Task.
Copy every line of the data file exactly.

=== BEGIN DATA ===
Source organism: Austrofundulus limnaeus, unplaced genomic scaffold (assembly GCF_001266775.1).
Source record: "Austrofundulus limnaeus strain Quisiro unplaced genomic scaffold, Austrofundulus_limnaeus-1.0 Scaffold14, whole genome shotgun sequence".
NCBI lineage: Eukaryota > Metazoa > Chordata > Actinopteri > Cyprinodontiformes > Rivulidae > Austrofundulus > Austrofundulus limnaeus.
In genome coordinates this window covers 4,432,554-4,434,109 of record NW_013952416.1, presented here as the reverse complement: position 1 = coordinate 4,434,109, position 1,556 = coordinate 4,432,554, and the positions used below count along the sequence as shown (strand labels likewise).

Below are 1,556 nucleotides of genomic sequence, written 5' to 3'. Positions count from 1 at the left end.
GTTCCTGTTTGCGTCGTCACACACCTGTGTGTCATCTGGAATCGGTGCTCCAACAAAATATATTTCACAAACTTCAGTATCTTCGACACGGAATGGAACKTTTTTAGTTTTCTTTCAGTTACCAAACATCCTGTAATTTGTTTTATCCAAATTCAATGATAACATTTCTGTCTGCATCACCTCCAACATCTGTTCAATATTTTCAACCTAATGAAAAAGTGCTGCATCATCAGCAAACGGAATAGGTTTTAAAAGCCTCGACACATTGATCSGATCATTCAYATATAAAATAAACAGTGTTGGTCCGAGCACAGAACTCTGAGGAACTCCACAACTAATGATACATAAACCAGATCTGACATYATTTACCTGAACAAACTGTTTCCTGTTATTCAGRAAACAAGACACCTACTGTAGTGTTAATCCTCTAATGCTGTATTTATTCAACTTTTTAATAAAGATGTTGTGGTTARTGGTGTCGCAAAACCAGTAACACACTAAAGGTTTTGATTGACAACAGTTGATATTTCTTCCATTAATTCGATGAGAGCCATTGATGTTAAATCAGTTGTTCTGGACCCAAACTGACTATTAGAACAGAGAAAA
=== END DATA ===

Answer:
Source organism: Austrofundulus limnaeus, unplaced genomic scaffold (assembly GCF_001266775.1).
Source record: "Austrofundulus limnaeus strain Quisiro unplaced genomic scaffold, Austrofundulus_limnaeus-1.0 Scaffold14, whole genome shotgun sequence".
NCBI lineage: Eukaryota > Metazoa > Chordata > Actinopteri > Cyprinodontiformes > Rivulidae > Austrofundulus > Austrofundulus limnaeus.
In genome coordinates this window covers 4,432,554-4,434,109 of record NW_013952416.1, presented here as the reverse complement: position 1 = coordinate 4,434,109, position 1,556 = coordinate 4,432,554, and the positions used below count along the sequence as shown (strand labels likewise).

Below are 1,556 nucleotides of genomic sequence, written 5' to 3'. Positions count from 1 at the left end.
GTTCCTGTTTGCGTCGTCACACACCTGTGTGTCATCTGGAATCGGTGCTCCAACAAAATATATTTCACAAACTTCAGTATCTTCGACACGGAATGGAACKTTTTTAGTTTTCTTTCAGTTACCAAACATCCTGTAATTTGTTTTATCCAAATTCAATGATAACATTTCTGTCTGCATCACCTCCAACATCTGTTCAATATTTTCAACCTAATGAAAAAGTGCTGCATCATCAGCAAACGGAATAGGTTTTAAAAGCCTCGACACATTGATCSGATCATTCAYATATAAAATAAACAGTGTTGGTCCGAGCACAGAACTCTGAGGAACTCCACAACTAATGATACATAAACCAGATCTGACATYATTTACCTGAACAAACTGTTTCCTGTTATTCAGRAAACAAGACACCTACTGTAGTGTTAATCCTCTAATGCTGTATTTATTCAACTTTTTAATAAAGATGTTGTGGTTARTGGTGTCGCAAAACCAGTAACACACTAAAGGTTTTGATTGACAACAGTTGATATTTCTTCCATTAATTCGATGAGAGCCATTGATGTTAAATCAGTTGTTCTGGACCCAAACTGACTATTAGAACAGAGAAAA